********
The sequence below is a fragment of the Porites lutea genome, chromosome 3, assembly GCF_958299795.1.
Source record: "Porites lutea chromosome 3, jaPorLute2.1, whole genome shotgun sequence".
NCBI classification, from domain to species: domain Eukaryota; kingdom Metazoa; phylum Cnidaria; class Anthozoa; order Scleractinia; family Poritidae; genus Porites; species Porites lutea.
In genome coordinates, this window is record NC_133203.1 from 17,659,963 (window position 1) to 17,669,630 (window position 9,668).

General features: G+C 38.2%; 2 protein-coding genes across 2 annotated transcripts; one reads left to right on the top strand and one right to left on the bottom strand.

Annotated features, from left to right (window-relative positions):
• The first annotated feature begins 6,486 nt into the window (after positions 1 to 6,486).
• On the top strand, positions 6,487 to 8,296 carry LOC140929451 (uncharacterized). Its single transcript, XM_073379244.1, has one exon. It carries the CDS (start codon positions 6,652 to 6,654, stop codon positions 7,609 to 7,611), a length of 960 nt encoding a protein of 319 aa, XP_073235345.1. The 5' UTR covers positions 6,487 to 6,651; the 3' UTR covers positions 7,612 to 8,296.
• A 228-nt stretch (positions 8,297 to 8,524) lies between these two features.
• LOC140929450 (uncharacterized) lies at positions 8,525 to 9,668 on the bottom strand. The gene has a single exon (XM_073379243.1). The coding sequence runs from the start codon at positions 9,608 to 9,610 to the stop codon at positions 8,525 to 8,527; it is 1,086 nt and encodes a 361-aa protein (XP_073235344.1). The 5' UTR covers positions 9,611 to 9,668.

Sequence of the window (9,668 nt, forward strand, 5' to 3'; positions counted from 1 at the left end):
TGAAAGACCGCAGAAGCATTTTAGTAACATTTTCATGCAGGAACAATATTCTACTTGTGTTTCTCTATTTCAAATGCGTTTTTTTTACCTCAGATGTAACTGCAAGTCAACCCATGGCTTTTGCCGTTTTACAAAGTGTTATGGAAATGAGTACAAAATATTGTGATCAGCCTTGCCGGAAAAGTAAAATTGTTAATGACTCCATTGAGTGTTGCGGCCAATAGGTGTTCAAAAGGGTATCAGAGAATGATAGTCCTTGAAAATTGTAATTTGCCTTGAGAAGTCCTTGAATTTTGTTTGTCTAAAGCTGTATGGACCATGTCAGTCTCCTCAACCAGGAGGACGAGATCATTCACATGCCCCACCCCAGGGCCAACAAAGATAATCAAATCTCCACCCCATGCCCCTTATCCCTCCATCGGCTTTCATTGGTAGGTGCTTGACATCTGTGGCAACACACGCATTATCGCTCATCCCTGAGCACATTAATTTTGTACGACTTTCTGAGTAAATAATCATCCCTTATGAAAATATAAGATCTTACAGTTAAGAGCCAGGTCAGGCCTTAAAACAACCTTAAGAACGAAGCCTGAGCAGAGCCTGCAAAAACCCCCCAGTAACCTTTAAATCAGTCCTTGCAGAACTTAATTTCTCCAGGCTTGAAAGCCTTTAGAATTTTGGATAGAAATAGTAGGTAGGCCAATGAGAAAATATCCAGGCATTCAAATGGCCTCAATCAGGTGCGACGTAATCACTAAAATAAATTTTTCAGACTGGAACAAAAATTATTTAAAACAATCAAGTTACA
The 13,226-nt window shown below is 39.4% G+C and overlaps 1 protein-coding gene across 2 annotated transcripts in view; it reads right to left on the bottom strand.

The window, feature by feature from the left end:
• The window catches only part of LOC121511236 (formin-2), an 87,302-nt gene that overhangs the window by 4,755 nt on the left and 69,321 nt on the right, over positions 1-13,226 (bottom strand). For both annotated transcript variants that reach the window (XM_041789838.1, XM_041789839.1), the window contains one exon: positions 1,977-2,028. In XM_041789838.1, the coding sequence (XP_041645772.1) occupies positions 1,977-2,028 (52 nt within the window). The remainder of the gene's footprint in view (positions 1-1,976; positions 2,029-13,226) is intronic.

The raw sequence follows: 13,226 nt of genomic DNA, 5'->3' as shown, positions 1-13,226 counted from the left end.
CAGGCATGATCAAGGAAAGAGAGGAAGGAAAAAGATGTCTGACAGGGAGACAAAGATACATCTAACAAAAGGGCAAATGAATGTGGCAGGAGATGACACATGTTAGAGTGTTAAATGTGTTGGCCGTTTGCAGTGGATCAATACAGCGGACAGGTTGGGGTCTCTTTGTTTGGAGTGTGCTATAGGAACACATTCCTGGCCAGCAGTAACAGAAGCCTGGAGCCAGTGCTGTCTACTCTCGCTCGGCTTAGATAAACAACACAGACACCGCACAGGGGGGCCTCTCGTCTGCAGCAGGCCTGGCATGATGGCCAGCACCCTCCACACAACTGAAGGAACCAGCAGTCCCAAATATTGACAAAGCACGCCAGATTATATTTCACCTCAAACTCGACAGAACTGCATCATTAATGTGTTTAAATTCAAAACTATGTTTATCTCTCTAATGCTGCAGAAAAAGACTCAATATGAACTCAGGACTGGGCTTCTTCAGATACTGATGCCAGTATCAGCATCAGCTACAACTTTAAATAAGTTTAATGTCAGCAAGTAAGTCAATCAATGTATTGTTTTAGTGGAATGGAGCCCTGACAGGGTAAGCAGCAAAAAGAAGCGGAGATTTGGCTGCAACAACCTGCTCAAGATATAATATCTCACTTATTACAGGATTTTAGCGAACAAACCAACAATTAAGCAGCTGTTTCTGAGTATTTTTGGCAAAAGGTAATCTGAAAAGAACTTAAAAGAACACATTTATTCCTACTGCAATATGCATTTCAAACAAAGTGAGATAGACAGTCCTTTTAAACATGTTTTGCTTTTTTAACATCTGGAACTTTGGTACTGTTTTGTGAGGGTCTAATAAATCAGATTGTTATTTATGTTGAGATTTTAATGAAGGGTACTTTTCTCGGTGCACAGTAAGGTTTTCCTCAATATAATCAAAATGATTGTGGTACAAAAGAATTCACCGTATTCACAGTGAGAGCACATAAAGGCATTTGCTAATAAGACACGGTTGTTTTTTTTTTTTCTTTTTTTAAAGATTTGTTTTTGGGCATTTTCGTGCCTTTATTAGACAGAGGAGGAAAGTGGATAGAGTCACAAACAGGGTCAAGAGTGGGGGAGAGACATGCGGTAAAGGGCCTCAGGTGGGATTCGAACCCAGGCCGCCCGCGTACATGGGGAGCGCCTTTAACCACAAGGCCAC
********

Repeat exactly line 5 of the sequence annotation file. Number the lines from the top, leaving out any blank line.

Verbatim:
General features: G+C 38.2%; 2 protein-coding genes across 2 annotated transcripts; one reads left to right on the top strand and one right to left on the bottom strand.